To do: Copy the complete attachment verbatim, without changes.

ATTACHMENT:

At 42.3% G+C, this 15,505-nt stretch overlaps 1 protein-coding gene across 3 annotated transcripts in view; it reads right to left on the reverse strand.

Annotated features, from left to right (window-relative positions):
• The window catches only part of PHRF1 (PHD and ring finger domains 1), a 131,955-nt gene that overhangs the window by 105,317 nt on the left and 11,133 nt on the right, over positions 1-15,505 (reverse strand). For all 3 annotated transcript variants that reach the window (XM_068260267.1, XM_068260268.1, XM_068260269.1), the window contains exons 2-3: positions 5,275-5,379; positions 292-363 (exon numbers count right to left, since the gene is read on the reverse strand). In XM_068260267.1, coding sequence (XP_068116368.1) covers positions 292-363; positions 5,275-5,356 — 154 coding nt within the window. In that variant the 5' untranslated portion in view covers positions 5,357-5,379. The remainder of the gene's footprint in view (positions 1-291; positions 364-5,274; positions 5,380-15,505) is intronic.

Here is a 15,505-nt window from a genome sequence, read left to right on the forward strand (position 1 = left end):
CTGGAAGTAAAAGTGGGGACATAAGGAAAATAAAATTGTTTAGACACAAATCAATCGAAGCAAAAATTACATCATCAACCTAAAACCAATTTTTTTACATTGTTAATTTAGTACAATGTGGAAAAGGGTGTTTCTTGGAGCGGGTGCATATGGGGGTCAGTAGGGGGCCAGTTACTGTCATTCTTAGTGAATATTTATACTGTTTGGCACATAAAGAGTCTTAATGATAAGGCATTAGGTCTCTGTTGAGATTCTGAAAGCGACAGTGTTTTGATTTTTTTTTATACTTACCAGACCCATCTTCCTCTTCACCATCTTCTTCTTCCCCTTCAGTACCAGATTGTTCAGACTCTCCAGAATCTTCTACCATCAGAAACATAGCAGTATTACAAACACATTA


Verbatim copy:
At 42.3% G+C, this 15,505-nt stretch overlaps 1 protein-coding gene across 3 annotated transcripts in view; it reads right to left on the reverse strand.

Annotated features, from left to right (window-relative positions):
• The window catches only part of PHRF1 (PHD and ring finger domains 1), a 131,955-nt gene that overhangs the window by 105,317 nt on the left and 11,133 nt on the right, over positions 1-15,505 (reverse strand). For all 3 annotated transcript variants that reach the window (XM_068260267.1, XM_068260268.1, XM_068260269.1), the window contains exons 2-3: positions 5,275-5,379; positions 292-363 (exon numbers count right to left, since the gene is read on the reverse strand). In XM_068260267.1, coding sequence (XP_068116368.1) covers positions 292-363; positions 5,275-5,356 — 154 coding nt within the window. In that variant the 5' untranslated portion in view covers positions 5,357-5,379. The remainder of the gene's footprint in view (positions 1-291; positions 364-5,274; positions 5,380-15,505) is intronic.

Here is a 15,505-nt window from a genome sequence, read left to right on the forward strand (position 1 = left end):
CTGGAAGTAAAAGTGGGGACATAAGGAAAATAAAATTGTTTAGACACAAATCAATCGAAGCAAAAATTACATCATCAACCTAAAACCAATTTTTTTACATTGTTAATTTAGTACAATGTGGAAAAGGGTGTTTCTTGGAGCGGGTGCATATGGGGGTCAGTAGGGGGCCAGTTACTGTCATTCTTAGTGAATATTTATACTGTTTGGCACATAAAGAGTCTTAATGATAAGGCATTAGGTCTCTGTTGAGATTCTGAAAGCGACAGTGTTTTGATTTTTTTTTATACTTACCAGACCCATCTTCCTCTTCACCATCTTCTTCTTCCCCTTCAGTACCAGATTGTTCAGACTCTCCAGAATCTTCTACCATCAGAAACATAGCAGTATTACAAACACATTA